Next, Plaintiff objects to the Magistrate Judge's conclusion regarding his malicious prosecution claim. See Pl.'s Objs. at p. 6; R & R at pp. 3-4. Plaintiff cites Muhammad v. Close, 540 U.S. 749, 754-55 (2004), and Powers v. Hamilton County Public Defender Commission, 501 F.3d 592, 603-05 (6th Cir. 2007), but neither decision is relevant to his case. Muhammad held the favorable termination requirement of Heck v. Humphrey[5] does not categorically apply in all suits challenging prison disciplinary proceedings (which are not at issue here), see 540 U.S. at 754-55, while Powers held that Heck's favorable-termination cannot be imposed when a § 1983 plaintiff's criminal proceedings have ended and he is ineligible for habeas relief. 501 F.3d at 603-05. In any event, the Court agrees with the Magistrate Judge that Plaintiff fails to state a § 1983 malicious prosecution claim because he has not shown the criminal proceedings have terminated in his favor. See Heck, 512 U.S. at 484 (“One element that must be alleged and proved in a malicious prosecution action is termination of the prior criminal proceeding in favor of the accused.”); Evans v. Chalmers, 703 F.3d 636, 647 (4th Cir. 2012) (“A malicious prosecution claim under § 1983 is properly understood as a Fourth Amendment claim for unreasonable seizure which incorporates certain elements of the common law tort. To state such a claim, a plaintiff must allege that the defendant (1) caused (2) a seizure of the plaintiff pursuant to legal process unsupported by probable cause, and (3) criminal proceedings terminated in [the] plaintiff's favor.” (emphasis added) (internal quotation marks and citation omitted)).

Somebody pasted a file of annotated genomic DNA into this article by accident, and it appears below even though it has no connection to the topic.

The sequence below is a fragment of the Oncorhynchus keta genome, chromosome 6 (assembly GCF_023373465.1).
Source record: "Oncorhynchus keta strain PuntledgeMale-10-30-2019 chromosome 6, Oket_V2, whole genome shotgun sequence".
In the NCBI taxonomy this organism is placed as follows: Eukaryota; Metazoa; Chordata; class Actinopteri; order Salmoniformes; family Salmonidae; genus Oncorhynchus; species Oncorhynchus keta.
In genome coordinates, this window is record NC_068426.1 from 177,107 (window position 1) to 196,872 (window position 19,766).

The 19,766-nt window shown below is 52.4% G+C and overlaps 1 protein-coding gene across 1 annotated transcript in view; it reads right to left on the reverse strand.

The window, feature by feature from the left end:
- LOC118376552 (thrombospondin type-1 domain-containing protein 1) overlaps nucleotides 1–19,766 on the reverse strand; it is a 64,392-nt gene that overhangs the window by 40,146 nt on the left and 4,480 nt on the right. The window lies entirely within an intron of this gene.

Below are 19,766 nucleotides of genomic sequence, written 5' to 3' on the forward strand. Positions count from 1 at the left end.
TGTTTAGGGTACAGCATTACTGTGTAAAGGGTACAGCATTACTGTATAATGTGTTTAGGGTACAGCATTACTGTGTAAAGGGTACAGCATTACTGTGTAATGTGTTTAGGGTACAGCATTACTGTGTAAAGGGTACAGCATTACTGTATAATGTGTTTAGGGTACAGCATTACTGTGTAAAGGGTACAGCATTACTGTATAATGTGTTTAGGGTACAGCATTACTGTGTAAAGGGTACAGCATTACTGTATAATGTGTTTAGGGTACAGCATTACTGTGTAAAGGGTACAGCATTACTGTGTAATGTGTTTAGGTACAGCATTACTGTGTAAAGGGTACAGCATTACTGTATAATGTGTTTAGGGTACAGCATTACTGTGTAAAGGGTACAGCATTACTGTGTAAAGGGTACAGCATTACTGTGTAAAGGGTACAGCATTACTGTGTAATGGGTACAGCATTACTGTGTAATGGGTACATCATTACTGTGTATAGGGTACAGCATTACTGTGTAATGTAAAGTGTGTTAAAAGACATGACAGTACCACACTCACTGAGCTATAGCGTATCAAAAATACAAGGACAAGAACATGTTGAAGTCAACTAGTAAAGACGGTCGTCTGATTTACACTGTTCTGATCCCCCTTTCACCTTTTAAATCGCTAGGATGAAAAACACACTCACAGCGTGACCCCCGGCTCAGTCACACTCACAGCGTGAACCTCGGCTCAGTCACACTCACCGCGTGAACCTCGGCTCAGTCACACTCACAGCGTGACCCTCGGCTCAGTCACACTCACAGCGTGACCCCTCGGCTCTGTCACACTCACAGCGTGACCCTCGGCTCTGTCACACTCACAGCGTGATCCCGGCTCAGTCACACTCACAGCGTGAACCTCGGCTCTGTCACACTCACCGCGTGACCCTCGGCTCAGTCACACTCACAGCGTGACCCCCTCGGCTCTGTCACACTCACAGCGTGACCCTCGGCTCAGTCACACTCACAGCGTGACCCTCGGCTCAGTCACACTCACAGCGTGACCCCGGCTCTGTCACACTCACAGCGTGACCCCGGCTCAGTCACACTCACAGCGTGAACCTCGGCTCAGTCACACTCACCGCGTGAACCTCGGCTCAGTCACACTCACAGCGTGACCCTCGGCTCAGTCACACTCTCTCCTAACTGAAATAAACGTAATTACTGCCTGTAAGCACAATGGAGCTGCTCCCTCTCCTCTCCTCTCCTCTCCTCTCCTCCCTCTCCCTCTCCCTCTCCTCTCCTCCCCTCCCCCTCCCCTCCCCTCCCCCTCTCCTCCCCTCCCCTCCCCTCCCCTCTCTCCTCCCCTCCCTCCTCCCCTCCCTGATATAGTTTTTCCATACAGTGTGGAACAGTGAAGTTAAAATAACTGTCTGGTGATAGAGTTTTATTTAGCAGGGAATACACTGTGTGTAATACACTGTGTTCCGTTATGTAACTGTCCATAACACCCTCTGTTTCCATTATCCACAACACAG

Finally, Plaintiff objects to the Magistrate Judge's discussion regarding Younger abstention and conclusion that Plaintiff is inviting this Court to interfere with the state court criminal proceedings.[6]See Pl.'s Objs. at pp. 6-7; R & R at p. 4-5. Plaintiff asserts he is simply asking the Court “to prevent [the] state court from denying [him] due process constitutional rights which the state officials have violated with their facially deficient warrant.” Pl.'s Objs. at p. 7. However, Plaintiff's assertion is simply a roundabout way of saying he does in fact want this federal Court to interfere with the current state criminal prosecution. The Court finds Younger abstention is appropriate because (1) Plaintiff is involved in ongoing state criminal proceedings (2) that implicate important state interests, and because (3) Plaintiff has an adequate opportunity to raise his federal claims in the state proceedings. See Sprint Commc'ns, Inc. v. Jacobs, 134 S.Ct. 584 (2013) (addressing the appropriate grounds for Younger abstention); Robinson v. Thomas, 855 F.3d 278, 285 (4th Cir. 2017) (summarizing the three Younger criteria). By alleging that his arrest and warrants were invalid, Plaintiff is effectively asking this Court to intervene in a pending state criminal matter. See, e.g., Bradley v. Salisbury Police Dep't, 2013 WL 6592489 (D. Md. Dec. 13, 2013) (summarily dismissing a case based on Younger abstention where the plaintiff was involved in ongoing state criminal proceedings), aff'd, 562 F. App'x 166 (4th Cir. 2014) (“[W]e affirm for the reasons stated by the district court.”). Moreover, Plaintiff has not made a showing of “extraordinary circumstances” justifying federal interference with the state proceedings. See Robinson, 855 F.3d at 286 (“A federal court may disregard Younger's mandate to abstain from interfering with ongoing state proceedings only where ‘extraordinary circumstances' exist that present the possibility of irreparable harm.”).

         Conclusion

         For the foregoing reasons, the Court overrules Plaintiff's objections, adopts the R & R [ECF No. 8], and DISMISSES this action without prejudice and without issuance and service of process.[7]

         IT ...